Archives for December 2009

The Fire and the Word: A History of the Zapatista Movement

Gloria Muñoz Ramírez’
City Lights Books (2008)
Reviewed by Sarat Colling 




This richly illustrated and designed volume, featuring indigenous art and photographs on nearly every page and unprecedented interviews with members of the early villages, is a result of the seven years Mexican journalist Gloria Muñoz Ramírez’ spent with the Zapatistas in Southern Chiapas. Responding to military and corporate encroachment upon their territory, the Zapatistas demanded justice and democracy for indigenous people and all Mexicans. In more than 300 pages, Muñoz translates her research, observation and participation with the communities into what spokesperson Subcomandante Marcos calls “the most complete version of the public history of the Zapatistas.”  

Covering the movement from its conception, when a few urban guerrillas joined with indigenous leaders to plant the seeds of revolution, Muñoz provides an intimate and well detailed text. The Fire and the Word chronicles Zapatista history through the first 10 years of mobilizing a resistance in the mountainous and remote rainforest of the Lacandon Jungle; to the armed uprising against the Mexican government in 1994; and the negotiations, international relations and self-governing process that followed.

Insurgent Lieutenant of Public Health Gabriela says, “I’m proud of our struggle because you can really see the improvements in our villages” (91). In 2006, the Zapatistas created a self governing system in which several thousand villages are connected to larger hub villages known as caracoles, each having the principle of “governing by obeying” the people. The Zapatistas summarize their autonomous organization method as

a very concrete praxis that… follows no manual or theory, but is built with the everyday experience of resistance of tens of thousands of Tzotzil, Tzetzal, Tojolabal, Chol, Zoque and Mam men and women. (327)

As the title suggests, the praxis utilizes both the fire and the word. The book distinguishes between three main strategies that developed in the movement: the militaristic and rebellious actions of “fire,” the negotiations and global communication strategy of the “word,” and the organizational process that is the backbone to it all (283).

The fire was prominent on January 1st, 1994 when the Zapatistas declared war on the Mexican Government. Coinciding with NAFTA’s first day of operation, the uprising captured headlines throughout the world and brought masses of people to the streets in Mexico City, showing their support and calling for peace. This led one Companero to question

how it was possible that thousands and thousands of people, without yet knowing who we were, came out to the streets to support us. I think that they saw that we were willing to die for what we seek, and that there was no other option. (77)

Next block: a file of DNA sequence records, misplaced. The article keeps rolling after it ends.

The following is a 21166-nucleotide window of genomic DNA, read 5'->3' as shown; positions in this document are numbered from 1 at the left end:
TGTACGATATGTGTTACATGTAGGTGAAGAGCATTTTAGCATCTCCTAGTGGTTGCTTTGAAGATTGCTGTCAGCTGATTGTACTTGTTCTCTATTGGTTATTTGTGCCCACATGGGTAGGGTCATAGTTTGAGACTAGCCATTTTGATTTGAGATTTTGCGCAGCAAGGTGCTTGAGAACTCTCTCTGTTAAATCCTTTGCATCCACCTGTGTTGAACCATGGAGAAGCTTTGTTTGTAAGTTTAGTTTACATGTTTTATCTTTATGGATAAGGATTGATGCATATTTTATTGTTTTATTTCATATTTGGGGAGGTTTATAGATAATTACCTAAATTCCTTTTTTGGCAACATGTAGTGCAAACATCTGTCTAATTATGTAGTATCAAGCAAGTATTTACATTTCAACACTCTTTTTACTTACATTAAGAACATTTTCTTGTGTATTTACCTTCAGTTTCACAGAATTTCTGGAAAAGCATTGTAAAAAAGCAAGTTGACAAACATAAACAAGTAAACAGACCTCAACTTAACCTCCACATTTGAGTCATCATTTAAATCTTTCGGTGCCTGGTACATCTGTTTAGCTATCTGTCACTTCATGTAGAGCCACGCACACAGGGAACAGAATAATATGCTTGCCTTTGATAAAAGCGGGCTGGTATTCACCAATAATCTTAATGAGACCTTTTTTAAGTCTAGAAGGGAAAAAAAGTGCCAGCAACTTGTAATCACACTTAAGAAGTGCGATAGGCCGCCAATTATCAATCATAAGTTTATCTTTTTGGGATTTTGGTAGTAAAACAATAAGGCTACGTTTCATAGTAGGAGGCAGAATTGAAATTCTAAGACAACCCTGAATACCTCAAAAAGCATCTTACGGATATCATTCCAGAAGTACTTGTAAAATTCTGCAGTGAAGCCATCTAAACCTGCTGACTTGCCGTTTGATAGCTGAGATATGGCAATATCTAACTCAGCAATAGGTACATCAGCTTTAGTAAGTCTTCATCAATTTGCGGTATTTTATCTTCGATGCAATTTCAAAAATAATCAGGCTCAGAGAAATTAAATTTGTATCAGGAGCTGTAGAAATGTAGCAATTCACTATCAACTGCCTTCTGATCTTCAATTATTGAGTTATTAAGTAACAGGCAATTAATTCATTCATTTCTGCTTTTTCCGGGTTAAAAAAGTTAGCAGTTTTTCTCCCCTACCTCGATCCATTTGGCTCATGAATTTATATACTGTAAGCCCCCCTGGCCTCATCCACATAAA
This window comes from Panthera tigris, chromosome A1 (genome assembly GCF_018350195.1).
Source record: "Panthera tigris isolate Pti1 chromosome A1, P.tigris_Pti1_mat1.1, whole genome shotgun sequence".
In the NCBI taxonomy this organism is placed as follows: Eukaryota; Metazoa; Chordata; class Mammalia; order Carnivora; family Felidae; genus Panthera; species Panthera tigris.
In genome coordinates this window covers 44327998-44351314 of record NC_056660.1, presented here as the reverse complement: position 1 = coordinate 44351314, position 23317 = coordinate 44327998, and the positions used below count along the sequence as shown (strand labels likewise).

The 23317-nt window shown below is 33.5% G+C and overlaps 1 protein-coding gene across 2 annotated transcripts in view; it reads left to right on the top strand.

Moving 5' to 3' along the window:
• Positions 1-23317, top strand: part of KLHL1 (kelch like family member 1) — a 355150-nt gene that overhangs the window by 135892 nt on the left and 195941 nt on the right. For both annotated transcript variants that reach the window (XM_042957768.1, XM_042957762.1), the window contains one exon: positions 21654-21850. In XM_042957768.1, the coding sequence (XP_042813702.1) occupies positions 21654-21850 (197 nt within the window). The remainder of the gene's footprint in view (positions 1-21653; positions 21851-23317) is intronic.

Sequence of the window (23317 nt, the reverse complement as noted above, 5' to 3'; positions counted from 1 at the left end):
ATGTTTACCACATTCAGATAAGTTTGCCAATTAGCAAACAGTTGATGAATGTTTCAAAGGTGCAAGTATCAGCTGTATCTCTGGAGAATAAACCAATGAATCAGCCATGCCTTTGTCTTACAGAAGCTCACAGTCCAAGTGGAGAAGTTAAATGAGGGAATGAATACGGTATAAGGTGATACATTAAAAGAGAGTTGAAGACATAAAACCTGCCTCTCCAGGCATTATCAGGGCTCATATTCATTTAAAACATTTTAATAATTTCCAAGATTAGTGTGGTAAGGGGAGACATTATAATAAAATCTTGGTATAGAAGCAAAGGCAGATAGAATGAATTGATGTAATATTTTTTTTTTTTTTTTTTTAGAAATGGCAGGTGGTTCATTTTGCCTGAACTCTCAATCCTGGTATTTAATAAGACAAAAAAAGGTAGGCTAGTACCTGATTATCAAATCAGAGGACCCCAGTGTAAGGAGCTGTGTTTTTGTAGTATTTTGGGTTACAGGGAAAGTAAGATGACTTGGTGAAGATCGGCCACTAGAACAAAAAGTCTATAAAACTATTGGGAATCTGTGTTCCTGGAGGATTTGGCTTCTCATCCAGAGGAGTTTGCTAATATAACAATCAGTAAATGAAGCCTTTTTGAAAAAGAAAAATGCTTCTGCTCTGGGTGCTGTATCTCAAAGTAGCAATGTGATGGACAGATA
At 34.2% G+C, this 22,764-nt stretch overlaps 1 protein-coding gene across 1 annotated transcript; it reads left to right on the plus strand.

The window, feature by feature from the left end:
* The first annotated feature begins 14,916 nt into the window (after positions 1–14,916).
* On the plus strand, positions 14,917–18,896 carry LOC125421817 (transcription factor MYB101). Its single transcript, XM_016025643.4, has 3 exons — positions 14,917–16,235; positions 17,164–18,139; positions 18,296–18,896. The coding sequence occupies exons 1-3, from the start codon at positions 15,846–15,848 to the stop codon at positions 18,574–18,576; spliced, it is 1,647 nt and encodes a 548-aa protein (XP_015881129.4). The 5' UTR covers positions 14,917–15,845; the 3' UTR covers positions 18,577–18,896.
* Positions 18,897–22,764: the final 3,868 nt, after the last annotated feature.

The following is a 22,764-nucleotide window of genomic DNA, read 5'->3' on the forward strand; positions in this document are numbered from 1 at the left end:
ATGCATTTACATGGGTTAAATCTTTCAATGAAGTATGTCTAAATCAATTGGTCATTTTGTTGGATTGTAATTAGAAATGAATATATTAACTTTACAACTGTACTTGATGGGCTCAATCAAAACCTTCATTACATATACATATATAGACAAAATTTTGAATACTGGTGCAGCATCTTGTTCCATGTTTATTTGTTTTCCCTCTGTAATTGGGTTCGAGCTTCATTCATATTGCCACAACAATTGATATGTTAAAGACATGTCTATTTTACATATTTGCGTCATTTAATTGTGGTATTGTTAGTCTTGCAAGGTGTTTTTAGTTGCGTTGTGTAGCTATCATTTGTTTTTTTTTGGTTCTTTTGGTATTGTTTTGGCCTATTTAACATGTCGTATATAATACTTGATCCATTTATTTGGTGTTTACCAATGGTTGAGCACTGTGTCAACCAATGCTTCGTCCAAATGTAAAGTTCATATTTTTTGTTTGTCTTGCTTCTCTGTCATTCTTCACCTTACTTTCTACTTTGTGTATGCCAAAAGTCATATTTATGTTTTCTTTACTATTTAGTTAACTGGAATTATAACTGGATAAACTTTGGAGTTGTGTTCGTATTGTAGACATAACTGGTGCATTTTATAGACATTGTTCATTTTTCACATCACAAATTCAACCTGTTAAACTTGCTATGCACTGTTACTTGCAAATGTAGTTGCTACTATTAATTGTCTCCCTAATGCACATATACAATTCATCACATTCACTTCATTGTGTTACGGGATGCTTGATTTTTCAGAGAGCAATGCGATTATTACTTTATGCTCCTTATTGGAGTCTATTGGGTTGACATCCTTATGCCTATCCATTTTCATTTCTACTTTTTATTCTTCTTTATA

After 1994, the focus turned to the power of the word. The book lists numerous negotiations and meetings the Zapatistas held with the national and international community throughout the decade; all part of a developing strategy they call “walking and asking.” 

The Zapatistas rhizomatic structure and global communication methods provide an example for anarchism in the 21st century. In the Sixth Declaration of the Lacandon Jungle the movement is declared as anti-capitalist and shows solidarity with all fighting neoliberal globalization. The book is described by Marcos as a giant tapestry filled with “those little pieces of mirrors and crystals that make up the history of the EZLN.” In these mirrors, the reader may see parts of themselves reflected. But the Zapatistas believe every person, and every movement, must grow through their own experience. Therefore, they offer “a mirror that isn’t you, it just helps you see how you are” (307).

From her participatory perspective, Muñoz has provided a comprehensive understanding of the movement that will keep the knowledge alive for generations to come. The Fire and the Word is a must have for those researching Zapatismo and a nonauthoritarian world.

The Fire and the Word is Distributed by City Lights Books:

The Lifelong Activist: Changing the World Without Losing Your Way

Hillary Rettig
Lantern Books (2006)

Reviewed by Ian Smith



As an activist, being effective is more important than merely being busy. A hectic schedule does not automatically translate into social change and doing more is not the same as achieving more.

Hillary Rettig’s The Lifelong Activist: Changing the World Without Losing Your Way starts from the uncontroversial but often underappreciated premise that all aspects of a person’s life will effect his or her ability to effectively engage in activism.

This means that skills such as time management, money management, and the ability to overcome procrastination while not glamorous remain important for activists because a deficiency in any one of these skills can easily derail a project or put an important goal out of reach. Anything with the potential to disrupt one’s life has the potential to disrupt or even terminate one’s activism. Seeking the most stable life possible should be an important goal for activists.